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The Orion

Chico State's independent student newspaper

The Orion

Chico State's independent student newspaper

The Orion

Chico State students don’t know where their tuition money is going

Although it is impossible to determine where exactly Chico State student tuition money goes, all students deserve a basic understanding of how their money is used.

The following information has been acquired from the 2017/2018 Budget Plan for Chico State, and Chico’s page.

Let’s start with the basics and dive into some numbers: student tuition is now $7,348 per year, a $308 increase from 2016. Fun fact: tuition was $4,008 per year in 2009.

With 15,250 students enrolled currently, student tuition makes up a little under half of Chico State’s spendable budget, or $98,783,000 total. Add $115,826,232 of state support and $7,113,000 in other revenue to get a total projected budget of $223,054,074.

That’s more money than Chico State spent last year, a 5.5 percent increase from the 2016/2017 budget, or $11,719,607.

Still reading? We’ll take a break from numbers and talk about something that might worry you; it’s impossible to see where student tuition is exactly spent. Because tuition is thrown into a large pot with state money it can’t be tracked whether it was spent on one thing or another.

This is even more worrying when you consider that the 2016/2017 budget had a $350,737 expense for a “Presidential Transaction”. What a presidential transaction is, is difficult to say. There’s nothing in the records describing it.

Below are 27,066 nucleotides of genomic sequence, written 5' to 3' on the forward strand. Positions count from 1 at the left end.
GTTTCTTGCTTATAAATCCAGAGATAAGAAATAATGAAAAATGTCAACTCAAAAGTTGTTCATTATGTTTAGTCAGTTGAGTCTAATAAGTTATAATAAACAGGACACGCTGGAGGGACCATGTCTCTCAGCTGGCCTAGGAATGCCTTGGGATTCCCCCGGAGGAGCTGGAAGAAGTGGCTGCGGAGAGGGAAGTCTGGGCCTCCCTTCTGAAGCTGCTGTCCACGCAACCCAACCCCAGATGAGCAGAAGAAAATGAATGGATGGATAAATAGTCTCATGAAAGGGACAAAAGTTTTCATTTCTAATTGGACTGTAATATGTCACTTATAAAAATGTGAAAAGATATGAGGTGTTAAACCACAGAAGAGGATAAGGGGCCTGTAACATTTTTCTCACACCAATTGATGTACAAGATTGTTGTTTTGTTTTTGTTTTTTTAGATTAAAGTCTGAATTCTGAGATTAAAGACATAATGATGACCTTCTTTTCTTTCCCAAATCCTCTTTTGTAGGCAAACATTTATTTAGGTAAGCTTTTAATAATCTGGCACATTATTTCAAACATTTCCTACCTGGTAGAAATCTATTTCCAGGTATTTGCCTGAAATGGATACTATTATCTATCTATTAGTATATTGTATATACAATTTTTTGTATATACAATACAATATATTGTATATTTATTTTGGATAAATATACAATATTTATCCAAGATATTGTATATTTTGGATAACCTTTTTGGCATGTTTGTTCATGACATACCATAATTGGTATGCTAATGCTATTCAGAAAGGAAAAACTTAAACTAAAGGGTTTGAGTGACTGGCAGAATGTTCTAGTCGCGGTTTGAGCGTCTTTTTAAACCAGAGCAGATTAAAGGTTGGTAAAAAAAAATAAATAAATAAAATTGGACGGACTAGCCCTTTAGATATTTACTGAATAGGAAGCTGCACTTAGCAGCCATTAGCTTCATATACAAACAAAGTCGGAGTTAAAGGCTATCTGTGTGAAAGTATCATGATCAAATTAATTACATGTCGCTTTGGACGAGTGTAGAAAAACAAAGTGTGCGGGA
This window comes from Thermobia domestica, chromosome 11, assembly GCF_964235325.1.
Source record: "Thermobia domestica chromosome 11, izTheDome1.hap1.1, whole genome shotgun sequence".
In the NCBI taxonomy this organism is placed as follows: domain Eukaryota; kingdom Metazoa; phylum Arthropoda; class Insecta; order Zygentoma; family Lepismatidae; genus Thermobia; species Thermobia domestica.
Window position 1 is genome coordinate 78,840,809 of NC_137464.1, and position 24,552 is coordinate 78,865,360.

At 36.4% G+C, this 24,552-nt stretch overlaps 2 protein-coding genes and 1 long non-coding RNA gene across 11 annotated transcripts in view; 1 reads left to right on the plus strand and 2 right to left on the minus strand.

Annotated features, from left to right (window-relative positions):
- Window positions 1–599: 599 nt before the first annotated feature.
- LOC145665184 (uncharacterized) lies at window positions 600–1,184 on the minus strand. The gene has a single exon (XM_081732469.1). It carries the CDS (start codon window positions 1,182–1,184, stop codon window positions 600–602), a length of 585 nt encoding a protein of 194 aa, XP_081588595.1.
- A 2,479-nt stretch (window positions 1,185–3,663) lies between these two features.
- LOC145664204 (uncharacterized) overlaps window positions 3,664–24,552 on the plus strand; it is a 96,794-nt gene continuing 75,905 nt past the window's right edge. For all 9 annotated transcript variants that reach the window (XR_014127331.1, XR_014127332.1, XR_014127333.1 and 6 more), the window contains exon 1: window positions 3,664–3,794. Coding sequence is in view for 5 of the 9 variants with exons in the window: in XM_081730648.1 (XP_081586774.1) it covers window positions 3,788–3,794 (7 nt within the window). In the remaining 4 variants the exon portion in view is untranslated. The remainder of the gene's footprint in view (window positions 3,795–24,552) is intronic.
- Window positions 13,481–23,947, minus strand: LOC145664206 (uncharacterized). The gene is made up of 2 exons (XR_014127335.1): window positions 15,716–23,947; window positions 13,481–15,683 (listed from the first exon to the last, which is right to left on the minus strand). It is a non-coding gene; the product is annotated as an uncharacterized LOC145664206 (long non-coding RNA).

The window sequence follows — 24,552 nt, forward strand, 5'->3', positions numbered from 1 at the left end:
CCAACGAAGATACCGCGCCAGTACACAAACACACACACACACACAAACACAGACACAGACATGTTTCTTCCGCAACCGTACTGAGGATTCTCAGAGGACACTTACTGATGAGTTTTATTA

Which brings up another serious issue; the budget isn’t very specific or comprehensive. The descriptions of funding stop at a basic level. Both the Budget Plan and OpenGov lack detailed spending descriptions. You can see, for example, that $53,578,520 is spent on teaching faculty salaries, but not anything past that.

On one hand, being able to easily look up your professor’s salary is invasive and a little rude. But on the other hand, the only place to easily find the president’s salary is on secondhand transparency websites, where the information unreliable, difficult to source, and sometimes conflicts from website to website.

There’s a very uncomfortable moral and ethical grey area in the level of Chico State’s transparency. Whoever made Chico’s OpenGov page should be commended; it’s great that students have a resource to examine where their money is going, but expenditures are described at a surface level.

To be fair, certain less sensitive expenditures are more clearly defined, such as the cost of waterproofing Miriam Library or this year’s cost of vehicle insurance.

Chico State’s exact spending deserves to be open to the public, it is a tax-funded institution. Obviously, there are limits to this; it’s somewhat sickening that one could be able to look up their professor’s exact salary. There’s a privacy that our teaching professionals, who dedicate their time to our betterment, deserve.

The most salient problem is that most of this information is likely a surprise for any student reader. OpenGov is available for everyone, please go take a look at the website and see how tuition money is spent. It is extremely easy to navigate and uses simple charts and graphs to explain normally tedious information.

Perhaps once more students know what their money is going to, a discussion on how easy it should be to access specific budget information can be had.

Grayson Boyer can be reached at the [email protected] or @gray_boyer on Twitter.

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